More correctly known as military chaplains, the men who served as such were better known as padres. Padres gave spiritual guidance to men who sought it. They did not carry weaponry even at the front. Most padres were Anglican but those regiments with predominantly Roman Catholic soldiers in them (such as Irish regiments) had Catholic padres too. Though padres had a spiritual capacity, they also carried out other tasks. Men who had difficulty in writing home or reading letters would call on a padre to carry out these tasks. They also had the role of telling men at the front that God was on their side as theirs was the righteous cause. German padres also served the same function and German army belts frequently had ‘Gott mit uns’ (God with us) on their buckles. Padres read the burial service at burials and frequently put themselves in great danger by administering the last rites to men wounded in No-Man’s-Land. They would be found in field hospitals comforting men injured in battle. Other than services on a Sunday, padres would also do the same before a battle. Some padres became very popular with their men. ‘Woodbine Willy’ was a padre who gave out free cigarettes after a service, while the Reverend ‘Tubby’ Clayton started a social club at Poperinge that became known as ‘Toc H’, though it was more formally Talbot House. Here rank counted for nothing as officers and soldiers were treated as equal. Men could read in peace or generally just socialise – just a few miles from the battles that surrounded Ypres. Toc H’ had few rules – but you had to leave your military cap at the library if you borrowed a book to read in the house as no one was allowed to leave minus this part of the uniform – which guaranteed the return of a book.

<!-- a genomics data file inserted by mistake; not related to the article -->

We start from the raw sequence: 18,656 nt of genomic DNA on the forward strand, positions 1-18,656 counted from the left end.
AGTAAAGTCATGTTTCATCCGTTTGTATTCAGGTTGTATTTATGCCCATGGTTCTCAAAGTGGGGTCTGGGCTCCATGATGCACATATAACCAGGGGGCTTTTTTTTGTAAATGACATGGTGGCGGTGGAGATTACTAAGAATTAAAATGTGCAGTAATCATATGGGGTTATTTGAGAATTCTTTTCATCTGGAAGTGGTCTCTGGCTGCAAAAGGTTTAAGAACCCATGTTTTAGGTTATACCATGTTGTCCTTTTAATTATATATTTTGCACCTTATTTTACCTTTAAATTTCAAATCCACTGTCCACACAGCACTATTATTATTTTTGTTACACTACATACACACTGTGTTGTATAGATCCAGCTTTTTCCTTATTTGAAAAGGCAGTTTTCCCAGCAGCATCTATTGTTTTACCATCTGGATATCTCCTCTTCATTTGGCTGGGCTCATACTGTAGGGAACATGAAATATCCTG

It was a padre, David Railton, who came up with the idea for a tomb for an unknown soldier as he, along with many others, was well aware of the many thousands of men who had been killed on the Western Front but who had no known grave. The burying of an unknown soldier at Westminster Abbey – carried out with huge solemnity after the war – was, Railton believed, a gesture for all those men.
Padres also had to maintain the morale of those at the front. In the conditions found at the Somme, Ypres, Passchendaele etc this must have been a difficult task. Conditions in the trenches must have pushed to the limit those who were religious. A few spurned the advice/role of the padres. One of these was the war poet Siegfried Sassoon who was hostile to the part played by the Church in its efforts to boost patriotism by using God and right as a lever to get men to join up.